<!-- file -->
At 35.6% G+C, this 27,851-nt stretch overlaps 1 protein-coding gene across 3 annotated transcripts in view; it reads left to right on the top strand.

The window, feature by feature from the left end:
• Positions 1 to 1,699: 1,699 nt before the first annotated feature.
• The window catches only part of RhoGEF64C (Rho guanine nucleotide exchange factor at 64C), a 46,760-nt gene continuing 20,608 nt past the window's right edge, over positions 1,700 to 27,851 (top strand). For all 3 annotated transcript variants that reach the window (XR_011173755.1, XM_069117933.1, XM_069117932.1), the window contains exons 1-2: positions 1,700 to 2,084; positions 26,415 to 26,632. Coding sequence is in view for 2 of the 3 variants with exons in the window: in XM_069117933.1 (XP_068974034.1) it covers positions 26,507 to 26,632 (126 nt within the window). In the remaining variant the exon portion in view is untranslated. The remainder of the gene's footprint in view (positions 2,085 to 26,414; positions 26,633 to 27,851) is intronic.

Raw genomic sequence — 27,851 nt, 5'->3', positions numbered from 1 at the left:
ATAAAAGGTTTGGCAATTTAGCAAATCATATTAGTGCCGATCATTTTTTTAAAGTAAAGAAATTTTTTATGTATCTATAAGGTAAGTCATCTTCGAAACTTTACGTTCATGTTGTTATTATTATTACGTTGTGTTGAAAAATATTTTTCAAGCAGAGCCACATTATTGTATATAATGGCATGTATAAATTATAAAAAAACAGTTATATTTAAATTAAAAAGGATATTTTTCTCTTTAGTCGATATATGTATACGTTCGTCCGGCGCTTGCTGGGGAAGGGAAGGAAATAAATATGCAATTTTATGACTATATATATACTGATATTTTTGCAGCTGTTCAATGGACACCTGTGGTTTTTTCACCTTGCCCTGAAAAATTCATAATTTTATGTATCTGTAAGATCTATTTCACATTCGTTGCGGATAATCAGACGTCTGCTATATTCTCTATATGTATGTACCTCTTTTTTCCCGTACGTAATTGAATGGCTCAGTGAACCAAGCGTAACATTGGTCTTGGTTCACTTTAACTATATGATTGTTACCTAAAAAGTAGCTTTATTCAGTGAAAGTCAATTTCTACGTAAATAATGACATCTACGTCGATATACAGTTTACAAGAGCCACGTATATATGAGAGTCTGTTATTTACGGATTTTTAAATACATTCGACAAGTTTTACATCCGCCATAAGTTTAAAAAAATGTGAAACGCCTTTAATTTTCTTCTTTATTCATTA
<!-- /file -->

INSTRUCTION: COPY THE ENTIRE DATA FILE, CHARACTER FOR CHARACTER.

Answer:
At 35.6% G+C, this 27,851-nt stretch overlaps 1 protein-coding gene across 3 annotated transcripts in view; it reads left to right on the top strand.

The window, feature by feature from the left end:
• Positions 1 to 1,699: 1,699 nt before the first annotated feature.
• The window catches only part of RhoGEF64C (Rho guanine nucleotide exchange factor at 64C), a 46,760-nt gene continuing 20,608 nt past the window's right edge, over positions 1,700 to 27,851 (top strand). For all 3 annotated transcript variants that reach the window (XR_011173755.1, XM_069117933.1, XM_069117932.1), the window contains exons 1-2: positions 1,700 to 2,084; positions 26,415 to 26,632. Coding sequence is in view for 2 of the 3 variants with exons in the window: in XM_069117933.1 (XP_068974034.1) it covers positions 26,507 to 26,632 (126 nt within the window). In the remaining variant the exon portion in view is untranslated. The remainder of the gene's footprint in view (positions 2,085 to 26,414; positions 26,633 to 27,851) is intronic.

Raw genomic sequence — 27,851 nt, 5'->3', positions numbered from 1 at the left:
ATAAAAGGTTTGGCAATTTAGCAAATCATATTAGTGCCGATCATTTTTTTAAAGTAAAGAAATTTTTTATGTATCTATAAGGTAAGTCATCTTCGAAACTTTACGTTCATGTTGTTATTATTATTACGTTGTGTTGAAAAATATTTTTCAAGCAGAGCCACATTATTGTATATAATGGCATGTATAAATTATAAAAAAACAGTTATATTTAAATTAAAAAGGATATTTTTCTCTTTAGTCGATATATGTATACGTTCGTCCGGCGCTTGCTGGGGAAGGGAAGGAAATAAATATGCAATTTTATGACTATATATATACTGATATTTTTGCAGCTGTTCAATGGACACCTGTGGTTTTTTCACCTTGCCCTGAAAAATTCATAATTTTATGTATCTGTAAGATCTATTTCACATTCGTTGCGGATAATCAGACGTCTGCTATATTCTCTATATGTATGTACCTCTTTTTTCCCGTACGTAATTGAATGGCTCAGTGAACCAAGCGTAACATTGGTCTTGGTTCACTTTAACTATATGATTGTTACCTAAAAAGTAGCTTTATTCAGTGAAAGTCAATTTCTACGTAAATAATGACATCTACGTCGATATACAGTTTACAAGAGCCACGTATATATGAGAGTCTGTTATTTACGGATTTTTAAATACATTCGACAAGTTTTACATCCGCCATAAGTTTAAAAAAATGTGAAACGCCTTTAATTTTCTTCTTTATTCATTA